Not pretty enough to pose for her father's Playboy magazine and not male enough to rate the company stock he bequeathed to his sons in 1997, Hefner is the Poster Child of female subjugation and codependence--propping up a regime she neither created or benefits from like Condi Rice.
Even Hefner's exit from the company in December after serving as CEO for twenty years was humiliating with TV stations running pictures of seminude models while Hefner dispassionately discussed company fundamentals as if it made silicone chips.
While media reporters tactfully say the Playboy name has more recognition than "readers," that fact is that Playboy is a porn distributor like thousands of other companies.
Playboy's early soft-core brand--which Gloria Steinem said for women to read was like Third Reich literature --was the cultural gold standard for how men thought women should look and act in the 1960s and 1970s. And most women agreed.
But by the 1980's, when Hefner took over as CEO, laddie magazines and even Sports Illustrated and Victoria's Secret catalogues had eroded Playboy's soft-core market and cable porn and later Web porn were stepping on its hard core market.
Stock price was at a ridiculous $2.20 a share when Hefner made her exit speech.
Of course Playboy was never just a magazine.
It was a Lifestyle that included hi-fis and party records, Salem and Dewar's, sexual emancipation and rejection of the Puritan work ethic as Hef's ubiquitous bathrobe testified.
It was a philosophy that said the "good life" of sex, consumerism and even recreational drugs wasn't "bad" if it hurt no one--a radical stance in the workaholic and sexually repressed 50s and 60s.
From naming the outspoken Dick Gregory as in-house comic at the Chicago Playboy Club--when audiences were still white-- to running an interview with Malcom X, Playboy was an early voice for civil rights.
It's was also an early voice for abortion rights.
And its clubs and mansions drew hepcats like Norman Mailer and Sammy Davis Jr.
Which of course was the problem.
At the same time it elevated sexuality from peep shows and "hat-in-lap" theaters to cool, it legitimized women's place in the new lifestyle as-- to quote Black Power leader Stokely Carmichael when asked about women's position in the Student Nonviolent Coordinating Committee (SNCC)--"prone."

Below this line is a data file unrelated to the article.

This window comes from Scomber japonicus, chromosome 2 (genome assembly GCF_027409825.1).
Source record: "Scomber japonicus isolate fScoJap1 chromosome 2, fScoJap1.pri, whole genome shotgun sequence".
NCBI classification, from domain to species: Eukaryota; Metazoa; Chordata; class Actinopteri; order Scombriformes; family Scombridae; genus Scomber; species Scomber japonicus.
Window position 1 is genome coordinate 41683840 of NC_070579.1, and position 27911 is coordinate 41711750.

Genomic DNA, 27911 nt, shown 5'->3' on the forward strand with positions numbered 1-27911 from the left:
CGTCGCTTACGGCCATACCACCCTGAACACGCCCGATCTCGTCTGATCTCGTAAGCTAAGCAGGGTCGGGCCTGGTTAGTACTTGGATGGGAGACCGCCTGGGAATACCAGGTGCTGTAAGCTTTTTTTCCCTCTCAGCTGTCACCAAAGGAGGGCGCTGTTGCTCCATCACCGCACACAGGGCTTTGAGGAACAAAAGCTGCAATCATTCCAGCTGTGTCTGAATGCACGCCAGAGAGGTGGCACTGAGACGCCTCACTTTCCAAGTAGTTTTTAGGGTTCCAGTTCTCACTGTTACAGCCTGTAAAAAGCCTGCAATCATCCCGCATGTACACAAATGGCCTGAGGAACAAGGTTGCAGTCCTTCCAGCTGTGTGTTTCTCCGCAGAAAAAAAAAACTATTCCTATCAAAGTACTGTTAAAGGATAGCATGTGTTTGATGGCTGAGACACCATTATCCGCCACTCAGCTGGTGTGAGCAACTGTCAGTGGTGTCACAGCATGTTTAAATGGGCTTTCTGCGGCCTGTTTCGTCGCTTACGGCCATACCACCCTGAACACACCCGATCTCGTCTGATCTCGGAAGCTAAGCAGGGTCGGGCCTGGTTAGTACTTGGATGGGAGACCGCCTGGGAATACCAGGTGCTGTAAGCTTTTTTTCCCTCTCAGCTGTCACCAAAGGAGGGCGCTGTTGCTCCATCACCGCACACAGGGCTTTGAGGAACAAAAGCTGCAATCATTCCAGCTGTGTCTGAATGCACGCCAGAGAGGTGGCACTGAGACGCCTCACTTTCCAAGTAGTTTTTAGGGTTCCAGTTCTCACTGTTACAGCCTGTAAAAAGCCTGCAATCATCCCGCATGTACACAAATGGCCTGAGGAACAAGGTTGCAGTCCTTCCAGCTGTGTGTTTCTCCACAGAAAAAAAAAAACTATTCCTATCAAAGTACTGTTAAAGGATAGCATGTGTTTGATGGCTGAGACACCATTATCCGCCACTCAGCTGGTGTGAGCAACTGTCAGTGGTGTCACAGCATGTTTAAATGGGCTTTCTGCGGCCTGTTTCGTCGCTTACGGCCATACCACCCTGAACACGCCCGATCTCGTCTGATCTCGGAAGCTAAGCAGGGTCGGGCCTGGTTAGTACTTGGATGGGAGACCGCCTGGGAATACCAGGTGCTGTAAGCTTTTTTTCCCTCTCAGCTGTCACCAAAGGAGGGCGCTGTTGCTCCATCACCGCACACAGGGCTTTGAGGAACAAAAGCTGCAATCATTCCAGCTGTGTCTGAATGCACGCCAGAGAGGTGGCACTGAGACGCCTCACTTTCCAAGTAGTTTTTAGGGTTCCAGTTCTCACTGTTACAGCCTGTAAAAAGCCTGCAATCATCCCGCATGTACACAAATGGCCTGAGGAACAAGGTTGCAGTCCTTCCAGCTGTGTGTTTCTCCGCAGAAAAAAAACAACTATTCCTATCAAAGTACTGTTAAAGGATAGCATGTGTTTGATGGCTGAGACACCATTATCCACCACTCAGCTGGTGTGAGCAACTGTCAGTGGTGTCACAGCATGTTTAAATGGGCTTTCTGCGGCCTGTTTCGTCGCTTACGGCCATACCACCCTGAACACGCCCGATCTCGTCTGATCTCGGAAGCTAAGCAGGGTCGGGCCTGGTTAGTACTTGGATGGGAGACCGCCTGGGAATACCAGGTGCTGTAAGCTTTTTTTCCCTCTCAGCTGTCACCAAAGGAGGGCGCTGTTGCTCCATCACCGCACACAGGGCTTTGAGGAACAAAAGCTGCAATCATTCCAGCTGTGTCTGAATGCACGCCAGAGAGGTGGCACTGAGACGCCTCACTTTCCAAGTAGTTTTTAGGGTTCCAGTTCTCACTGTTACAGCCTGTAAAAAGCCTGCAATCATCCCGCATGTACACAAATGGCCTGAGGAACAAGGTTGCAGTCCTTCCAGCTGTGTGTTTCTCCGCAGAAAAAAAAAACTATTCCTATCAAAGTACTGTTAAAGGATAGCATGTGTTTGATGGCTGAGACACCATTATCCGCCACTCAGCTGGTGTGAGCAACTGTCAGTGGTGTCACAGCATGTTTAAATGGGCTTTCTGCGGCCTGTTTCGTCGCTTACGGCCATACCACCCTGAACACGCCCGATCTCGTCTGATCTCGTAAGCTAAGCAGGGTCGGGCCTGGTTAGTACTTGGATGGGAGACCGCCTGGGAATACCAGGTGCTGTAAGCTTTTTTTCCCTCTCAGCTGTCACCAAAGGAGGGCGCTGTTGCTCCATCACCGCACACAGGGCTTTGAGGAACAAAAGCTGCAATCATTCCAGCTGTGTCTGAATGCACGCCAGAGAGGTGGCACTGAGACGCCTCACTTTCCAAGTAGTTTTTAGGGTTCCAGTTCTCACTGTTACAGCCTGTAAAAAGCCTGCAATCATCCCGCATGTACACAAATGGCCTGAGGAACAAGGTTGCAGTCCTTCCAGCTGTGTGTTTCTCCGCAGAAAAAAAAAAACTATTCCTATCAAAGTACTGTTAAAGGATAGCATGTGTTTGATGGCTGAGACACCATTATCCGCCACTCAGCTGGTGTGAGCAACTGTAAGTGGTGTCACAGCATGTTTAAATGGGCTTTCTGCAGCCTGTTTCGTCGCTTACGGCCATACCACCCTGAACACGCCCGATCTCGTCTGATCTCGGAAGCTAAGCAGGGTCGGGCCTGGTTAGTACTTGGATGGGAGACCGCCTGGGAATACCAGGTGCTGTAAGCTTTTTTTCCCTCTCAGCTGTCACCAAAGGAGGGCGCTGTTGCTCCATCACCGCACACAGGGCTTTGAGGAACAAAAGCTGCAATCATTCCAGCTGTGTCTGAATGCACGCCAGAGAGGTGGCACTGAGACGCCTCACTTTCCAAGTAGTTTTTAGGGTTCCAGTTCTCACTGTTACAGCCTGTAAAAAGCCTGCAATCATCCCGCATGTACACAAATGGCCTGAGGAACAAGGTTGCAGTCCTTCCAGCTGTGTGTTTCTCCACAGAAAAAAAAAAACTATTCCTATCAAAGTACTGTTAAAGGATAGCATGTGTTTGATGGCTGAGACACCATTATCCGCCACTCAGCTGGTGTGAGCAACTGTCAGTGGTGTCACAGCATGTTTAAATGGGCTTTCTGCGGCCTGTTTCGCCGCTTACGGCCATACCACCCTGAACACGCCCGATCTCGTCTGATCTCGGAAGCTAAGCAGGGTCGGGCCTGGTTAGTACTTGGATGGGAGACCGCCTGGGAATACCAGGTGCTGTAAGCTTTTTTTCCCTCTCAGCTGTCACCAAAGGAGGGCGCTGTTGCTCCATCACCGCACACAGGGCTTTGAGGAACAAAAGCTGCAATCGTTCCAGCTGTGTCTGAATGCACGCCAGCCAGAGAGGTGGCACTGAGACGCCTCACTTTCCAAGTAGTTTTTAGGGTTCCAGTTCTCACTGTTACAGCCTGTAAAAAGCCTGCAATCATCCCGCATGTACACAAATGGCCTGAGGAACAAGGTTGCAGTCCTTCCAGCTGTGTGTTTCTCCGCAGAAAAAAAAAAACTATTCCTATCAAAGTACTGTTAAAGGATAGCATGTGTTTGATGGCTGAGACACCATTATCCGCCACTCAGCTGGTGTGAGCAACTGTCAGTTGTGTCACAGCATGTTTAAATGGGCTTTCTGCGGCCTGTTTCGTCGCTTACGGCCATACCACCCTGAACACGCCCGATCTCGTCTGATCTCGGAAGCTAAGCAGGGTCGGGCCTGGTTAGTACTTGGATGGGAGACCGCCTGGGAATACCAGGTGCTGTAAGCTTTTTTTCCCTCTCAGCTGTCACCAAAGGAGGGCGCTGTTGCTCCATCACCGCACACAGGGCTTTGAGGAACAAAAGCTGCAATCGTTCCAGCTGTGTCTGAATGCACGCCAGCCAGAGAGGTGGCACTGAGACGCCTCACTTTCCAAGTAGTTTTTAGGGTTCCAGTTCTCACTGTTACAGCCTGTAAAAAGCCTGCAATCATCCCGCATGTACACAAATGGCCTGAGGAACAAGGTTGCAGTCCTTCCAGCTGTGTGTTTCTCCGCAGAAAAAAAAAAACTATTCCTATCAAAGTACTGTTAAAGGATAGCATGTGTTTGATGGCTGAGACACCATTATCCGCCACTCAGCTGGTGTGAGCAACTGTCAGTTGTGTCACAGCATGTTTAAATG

In Chicago, the Playboy Foundation was active in backing liberal causes including First Amendment rights. But, like the radical chic whose leaders writer Tom Wolfe ridiculed for their African-American domestic workers, there was the Little Problem.
It deemed half the world worthy of flashing itself in its pages.
Even Hefner tried to draw the line, telling the Daily Telegraph as a "feminist" she would not--repeat not--take the magazine hard-core.
Unfortunately Dad overruled her and the company bought X rated television stations in 2001.
"This kind of less-edited programming is here to stay," she conceded.
As a Summa Cum Laude graduate of Brandeis University Hefner says she planned a legal career before working for Dad as, some would say, an editorial Madam.
Will she become a post hoc feminist like Linda Lovelace--who repudiated Deep Throat--and Jane Fonda?
A Monday morning ethicist like Scott McClellan?
Will Hefner become embittered if her half brothers turn the magazine around like she couldn't--and win Dad's approval?
Already 17-year-old.Cooper is discussing the "place" of women in the magazine when he starts working there--never once questioning his male fiat.
"I'd want the girls to be presented more as they were in the pictorials back in the 1950s and 1960s--kind of artsy, classy," Reuters quotes him saying.